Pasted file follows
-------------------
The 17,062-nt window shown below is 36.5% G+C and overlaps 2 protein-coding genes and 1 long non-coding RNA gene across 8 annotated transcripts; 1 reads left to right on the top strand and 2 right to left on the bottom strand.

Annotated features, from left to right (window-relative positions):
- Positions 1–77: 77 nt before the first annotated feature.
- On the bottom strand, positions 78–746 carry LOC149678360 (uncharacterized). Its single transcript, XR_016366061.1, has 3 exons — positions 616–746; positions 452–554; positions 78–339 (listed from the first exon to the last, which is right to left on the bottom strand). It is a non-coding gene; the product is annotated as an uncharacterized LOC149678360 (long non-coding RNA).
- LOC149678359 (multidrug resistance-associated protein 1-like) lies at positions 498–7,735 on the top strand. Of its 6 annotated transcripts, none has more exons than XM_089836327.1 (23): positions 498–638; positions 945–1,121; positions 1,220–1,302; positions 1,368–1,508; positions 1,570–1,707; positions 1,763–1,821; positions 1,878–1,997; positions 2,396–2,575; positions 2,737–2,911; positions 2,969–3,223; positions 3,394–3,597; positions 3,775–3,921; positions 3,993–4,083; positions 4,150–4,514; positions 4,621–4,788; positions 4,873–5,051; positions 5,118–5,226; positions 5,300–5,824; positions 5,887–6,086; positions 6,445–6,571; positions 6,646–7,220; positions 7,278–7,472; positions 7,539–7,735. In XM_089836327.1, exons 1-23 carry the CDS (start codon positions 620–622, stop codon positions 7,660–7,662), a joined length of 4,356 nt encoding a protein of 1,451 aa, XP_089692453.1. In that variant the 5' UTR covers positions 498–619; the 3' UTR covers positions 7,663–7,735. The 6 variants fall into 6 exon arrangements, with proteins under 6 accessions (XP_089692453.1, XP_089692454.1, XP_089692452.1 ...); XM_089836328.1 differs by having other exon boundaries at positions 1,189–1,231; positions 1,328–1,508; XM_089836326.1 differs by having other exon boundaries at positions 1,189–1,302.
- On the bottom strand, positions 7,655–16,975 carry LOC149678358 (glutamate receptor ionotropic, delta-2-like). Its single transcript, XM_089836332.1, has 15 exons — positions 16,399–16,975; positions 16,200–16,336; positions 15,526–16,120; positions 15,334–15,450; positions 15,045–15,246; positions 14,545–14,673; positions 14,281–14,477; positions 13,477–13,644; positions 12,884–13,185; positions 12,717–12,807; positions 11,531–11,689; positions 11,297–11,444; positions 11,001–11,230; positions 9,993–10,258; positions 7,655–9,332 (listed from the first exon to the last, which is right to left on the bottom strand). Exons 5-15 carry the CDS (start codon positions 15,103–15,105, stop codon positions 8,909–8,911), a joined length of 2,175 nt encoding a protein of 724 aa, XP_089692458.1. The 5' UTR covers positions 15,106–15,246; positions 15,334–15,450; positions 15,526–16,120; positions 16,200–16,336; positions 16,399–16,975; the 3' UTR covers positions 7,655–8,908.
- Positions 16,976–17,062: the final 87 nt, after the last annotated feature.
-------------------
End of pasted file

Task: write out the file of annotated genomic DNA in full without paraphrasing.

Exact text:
The 17,062-nt window shown below is 36.5% G+C and overlaps 2 protein-coding genes and 1 long non-coding RNA gene across 8 annotated transcripts; 1 reads left to right on the top strand and 2 right to left on the bottom strand.

Annotated features, from left to right (window-relative positions):
- Positions 1–77: 77 nt before the first annotated feature.
- On the bottom strand, positions 78–746 carry LOC149678360 (uncharacterized). Its single transcript, XR_016366061.1, has 3 exons — positions 616–746; positions 452–554; positions 78–339 (listed from the first exon to the last, which is right to left on the bottom strand). It is a non-coding gene; the product is annotated as an uncharacterized LOC149678360 (long non-coding RNA).
- LOC149678359 (multidrug resistance-associated protein 1-like) lies at positions 498–7,735 on the top strand. Of its 6 annotated transcripts, none has more exons than XM_089836327.1 (23): positions 498–638; positions 945–1,121; positions 1,220–1,302; positions 1,368–1,508; positions 1,570–1,707; positions 1,763–1,821; positions 1,878–1,997; positions 2,396–2,575; positions 2,737–2,911; positions 2,969–3,223; positions 3,394–3,597; positions 3,775–3,921; positions 3,993–4,083; positions 4,150–4,514; positions 4,621–4,788; positions 4,873–5,051; positions 5,118–5,226; positions 5,300–5,824; positions 5,887–6,086; positions 6,445–6,571; positions 6,646–7,220; positions 7,278–7,472; positions 7,539–7,735. In XM_089836327.1, exons 1-23 carry the CDS (start codon positions 620–622, stop codon positions 7,660–7,662), a joined length of 4,356 nt encoding a protein of 1,451 aa, XP_089692453.1. In that variant the 5' UTR covers positions 498–619; the 3' UTR covers positions 7,663–7,735. The 6 variants fall into 6 exon arrangements, with proteins under 6 accessions (XP_089692453.1, XP_089692454.1, XP_089692452.1 ...); XM_089836328.1 differs by having other exon boundaries at positions 1,189–1,231; positions 1,328–1,508; XM_089836326.1 differs by having other exon boundaries at positions 1,189–1,302.
- On the bottom strand, positions 7,655–16,975 carry LOC149678358 (glutamate receptor ionotropic, delta-2-like). Its single transcript, XM_089836332.1, has 15 exons — positions 16,399–16,975; positions 16,200–16,336; positions 15,526–16,120; positions 15,334–15,450; positions 15,045–15,246; positions 14,545–14,673; positions 14,281–14,477; positions 13,477–13,644; positions 12,884–13,185; positions 12,717–12,807; positions 11,531–11,689; positions 11,297–11,444; positions 11,001–11,230; positions 9,993–10,258; positions 7,655–9,332 (listed from the first exon to the last, which is right to left on the bottom strand). Exons 5-15 carry the CDS (start codon positions 15,103–15,105, stop codon positions 8,909–8,911), a joined length of 2,175 nt encoding a protein of 724 aa, XP_089692458.1. The 5' UTR covers positions 15,106–15,246; positions 15,334–15,450; positions 15,526–16,120; positions 16,200–16,336; positions 16,399–16,975; the 3' UTR covers positions 7,655–8,908.
- Positions 16,976–17,062: the final 87 nt, after the last annotated feature.